In order to better help our children understand the Passover, we thought a trip to a very special, local museum might be in order. In the heart of L.A. lies one of the most remarkable places you will ever visit; the Skirball Cultural Center.
Hailed by The New York Times as “a lesson on how to connect the eye to heart and mind,” the Skirball Cultural Center has established itself as one of the world’s most dynamic Jewish cultural institutions, and among the leading cultural venues in Los Angeles. Its mission is to explore the connections between four thousand years of Jewish heritage and the vitality of American democratic ideals. It seeks to welcome and inspire people of every ethnic and cultural identity in American life. Guided by our respective memories and experiences, together we aim to build a society in which all of us can feel at home. – SCC
While we have visited this museum on a number of occasions, a new exhibit prompted our visit yesterday… Exodus Steps.
Exodus Steps is unlike any exhibit we have experienced before. There we were able to, “Follow a colorful trail of vinyl footprints, handprints, text bubbles, and artwork across campus in order to re-enact the journey of the biblical Jews from slavery in Egypt towards freedom in the Promised Land…. Riffing off teach-yourself-to-dance floor mats, Exodus Steps is a theater piece entirely performed by you—a fresh, family friendly way to retell the gripping and time-honored Passover story.”
A portion of the “Visions and Values…” core exhibit. Here we are able to learn more about Jewish culture and history.
A reproduction of the priest’s podium in the synagogue.
Several copies of the Torah (the first five books of the Bible).
A portion of the Torah, with the instrument used for reading the Word of God. It also taught us how the priests made ink for the writing of the Word.
Hebrew school; our children were able to sit at a table and spend some time learning as Jewish children might.
My little man trying on traditional clothing of Jewish young men.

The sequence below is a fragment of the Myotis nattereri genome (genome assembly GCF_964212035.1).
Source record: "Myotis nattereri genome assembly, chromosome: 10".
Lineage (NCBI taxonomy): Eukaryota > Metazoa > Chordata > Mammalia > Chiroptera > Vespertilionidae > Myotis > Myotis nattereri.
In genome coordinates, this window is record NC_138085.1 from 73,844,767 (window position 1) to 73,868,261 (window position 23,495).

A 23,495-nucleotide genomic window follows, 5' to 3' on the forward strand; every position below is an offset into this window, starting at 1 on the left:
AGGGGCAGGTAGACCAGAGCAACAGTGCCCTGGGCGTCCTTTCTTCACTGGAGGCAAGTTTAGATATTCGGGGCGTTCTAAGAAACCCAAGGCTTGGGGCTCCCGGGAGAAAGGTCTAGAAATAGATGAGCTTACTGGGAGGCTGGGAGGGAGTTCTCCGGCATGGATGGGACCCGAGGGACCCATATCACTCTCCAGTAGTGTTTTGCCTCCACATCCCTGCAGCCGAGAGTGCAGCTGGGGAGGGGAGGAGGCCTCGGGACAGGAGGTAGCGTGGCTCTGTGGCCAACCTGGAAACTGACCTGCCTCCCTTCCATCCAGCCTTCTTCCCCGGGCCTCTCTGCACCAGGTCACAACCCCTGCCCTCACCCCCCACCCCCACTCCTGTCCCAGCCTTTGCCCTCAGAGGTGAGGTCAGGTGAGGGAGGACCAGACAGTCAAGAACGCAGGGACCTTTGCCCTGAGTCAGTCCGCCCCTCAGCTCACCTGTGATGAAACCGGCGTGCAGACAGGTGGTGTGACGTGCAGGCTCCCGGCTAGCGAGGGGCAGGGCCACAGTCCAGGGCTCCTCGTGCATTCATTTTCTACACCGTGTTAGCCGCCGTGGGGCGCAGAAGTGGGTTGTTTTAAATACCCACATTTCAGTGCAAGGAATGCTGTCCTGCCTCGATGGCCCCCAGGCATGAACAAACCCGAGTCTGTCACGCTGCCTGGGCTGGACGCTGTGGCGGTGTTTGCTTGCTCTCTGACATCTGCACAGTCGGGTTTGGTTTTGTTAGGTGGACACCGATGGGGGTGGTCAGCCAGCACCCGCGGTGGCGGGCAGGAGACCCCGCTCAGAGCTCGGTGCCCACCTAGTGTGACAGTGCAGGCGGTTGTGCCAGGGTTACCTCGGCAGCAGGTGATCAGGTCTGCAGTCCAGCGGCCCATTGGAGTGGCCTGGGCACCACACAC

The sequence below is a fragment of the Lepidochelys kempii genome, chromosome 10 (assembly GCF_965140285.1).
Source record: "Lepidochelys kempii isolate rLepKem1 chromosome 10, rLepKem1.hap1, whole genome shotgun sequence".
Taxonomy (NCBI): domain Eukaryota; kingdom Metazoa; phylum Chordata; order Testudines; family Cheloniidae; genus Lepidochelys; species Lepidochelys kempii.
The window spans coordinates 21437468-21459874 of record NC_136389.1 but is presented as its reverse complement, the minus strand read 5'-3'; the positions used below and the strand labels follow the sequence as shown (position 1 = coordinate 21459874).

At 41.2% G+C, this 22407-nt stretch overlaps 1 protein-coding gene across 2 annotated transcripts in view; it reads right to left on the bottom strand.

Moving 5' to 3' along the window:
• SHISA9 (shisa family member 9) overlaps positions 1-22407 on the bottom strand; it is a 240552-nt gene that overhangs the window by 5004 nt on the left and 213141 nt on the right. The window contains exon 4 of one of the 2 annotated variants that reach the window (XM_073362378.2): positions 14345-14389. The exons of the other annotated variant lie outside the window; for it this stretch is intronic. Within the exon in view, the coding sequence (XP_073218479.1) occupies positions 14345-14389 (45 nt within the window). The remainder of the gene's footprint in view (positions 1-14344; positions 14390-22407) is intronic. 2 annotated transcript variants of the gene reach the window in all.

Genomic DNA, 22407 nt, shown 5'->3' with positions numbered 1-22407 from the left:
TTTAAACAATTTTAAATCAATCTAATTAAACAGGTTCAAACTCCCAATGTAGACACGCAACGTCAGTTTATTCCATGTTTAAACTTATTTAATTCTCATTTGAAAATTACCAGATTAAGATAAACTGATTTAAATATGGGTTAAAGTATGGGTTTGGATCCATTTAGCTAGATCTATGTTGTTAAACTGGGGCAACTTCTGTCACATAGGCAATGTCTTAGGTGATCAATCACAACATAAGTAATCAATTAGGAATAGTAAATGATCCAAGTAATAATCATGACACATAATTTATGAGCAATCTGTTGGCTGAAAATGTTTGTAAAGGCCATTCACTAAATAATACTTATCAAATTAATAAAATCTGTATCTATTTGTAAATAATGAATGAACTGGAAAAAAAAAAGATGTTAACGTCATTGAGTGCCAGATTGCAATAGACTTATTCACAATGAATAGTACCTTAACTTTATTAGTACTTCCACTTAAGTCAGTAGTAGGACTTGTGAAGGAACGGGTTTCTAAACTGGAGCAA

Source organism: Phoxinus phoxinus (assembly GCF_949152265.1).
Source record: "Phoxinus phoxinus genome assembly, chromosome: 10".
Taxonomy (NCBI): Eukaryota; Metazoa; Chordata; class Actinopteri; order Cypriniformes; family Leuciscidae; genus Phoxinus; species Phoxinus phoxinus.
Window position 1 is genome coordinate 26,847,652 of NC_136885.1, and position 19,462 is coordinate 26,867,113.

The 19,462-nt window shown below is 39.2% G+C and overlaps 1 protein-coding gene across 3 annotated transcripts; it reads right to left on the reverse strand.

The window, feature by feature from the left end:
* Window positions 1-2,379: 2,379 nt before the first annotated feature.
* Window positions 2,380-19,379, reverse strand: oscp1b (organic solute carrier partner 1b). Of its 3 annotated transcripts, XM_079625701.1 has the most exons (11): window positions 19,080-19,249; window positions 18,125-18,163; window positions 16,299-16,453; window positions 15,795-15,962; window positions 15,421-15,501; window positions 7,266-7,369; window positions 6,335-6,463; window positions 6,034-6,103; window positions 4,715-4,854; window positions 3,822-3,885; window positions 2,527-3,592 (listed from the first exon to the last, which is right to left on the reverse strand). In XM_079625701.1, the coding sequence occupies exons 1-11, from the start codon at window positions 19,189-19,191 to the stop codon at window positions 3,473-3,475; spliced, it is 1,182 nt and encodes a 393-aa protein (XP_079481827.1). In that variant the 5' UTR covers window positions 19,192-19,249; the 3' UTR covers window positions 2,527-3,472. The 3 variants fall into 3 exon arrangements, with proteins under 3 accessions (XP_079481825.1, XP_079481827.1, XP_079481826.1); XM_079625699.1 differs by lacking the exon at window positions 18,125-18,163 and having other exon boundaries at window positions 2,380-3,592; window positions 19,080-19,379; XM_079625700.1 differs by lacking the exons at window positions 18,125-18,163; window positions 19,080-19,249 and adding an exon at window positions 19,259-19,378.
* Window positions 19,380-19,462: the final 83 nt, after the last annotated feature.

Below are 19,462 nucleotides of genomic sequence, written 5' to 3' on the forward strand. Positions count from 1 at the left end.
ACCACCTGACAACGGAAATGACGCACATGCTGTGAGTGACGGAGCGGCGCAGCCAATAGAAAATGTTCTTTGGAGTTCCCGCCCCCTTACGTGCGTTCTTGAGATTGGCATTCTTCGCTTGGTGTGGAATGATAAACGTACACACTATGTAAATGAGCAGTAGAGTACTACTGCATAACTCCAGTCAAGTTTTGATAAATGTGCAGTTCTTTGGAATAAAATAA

The Exodus Steps begin at the front entrance of the Skirball and walk you through almost every exhibit. Let’s begin!
These word bubbles lead you throughout the center, telling you the story of Exodus and Passover; engaging you in the fun.
A portion of the Exodus Steps takes you out-of-doors to the Rainbow Garden. So far, we were having a blast and met a few new people along the way.
Part of the Exodus Steps leads you to archeological dig (reproduction) sites. Here you learn about ancient Persia and Mesopotamia.
Here we were able to learn the alphabet in four different ancient languages. Lots of fun!
Learning how to weave fabric, as women of old would have done.
Creating works of art, using recycled materials and plants, in the Craft Room. This hands-on area helped the kids learn a little more about spring and the many ways we can reuse the materials around us to create something beautiful.
Unfortunately, we were unable to see the final exhibit at the Skirball, Noah’s Art. It seems that because it is vacation time around this neck of the woods, tickets for the exhibit were gone.
(This was especially frustrating for mommy, since I had been on the phone for several days with the museum attempting to get tickets. Oh, well!)
We have seen Noah’s Ark before though. It is an outstanding hands-on exhibit for children, which helps them gain a better understand of the flood experience. Every time we visit this museum we make a point of stopping in. I suppose missing it one time isn’t that big a deal.
All-in-all, the afternoon was an enjoyable one. We visited some favorite spots and learned some new things. Most of all, we walked away with a greater appreciation for what the upcoming holiday is all about.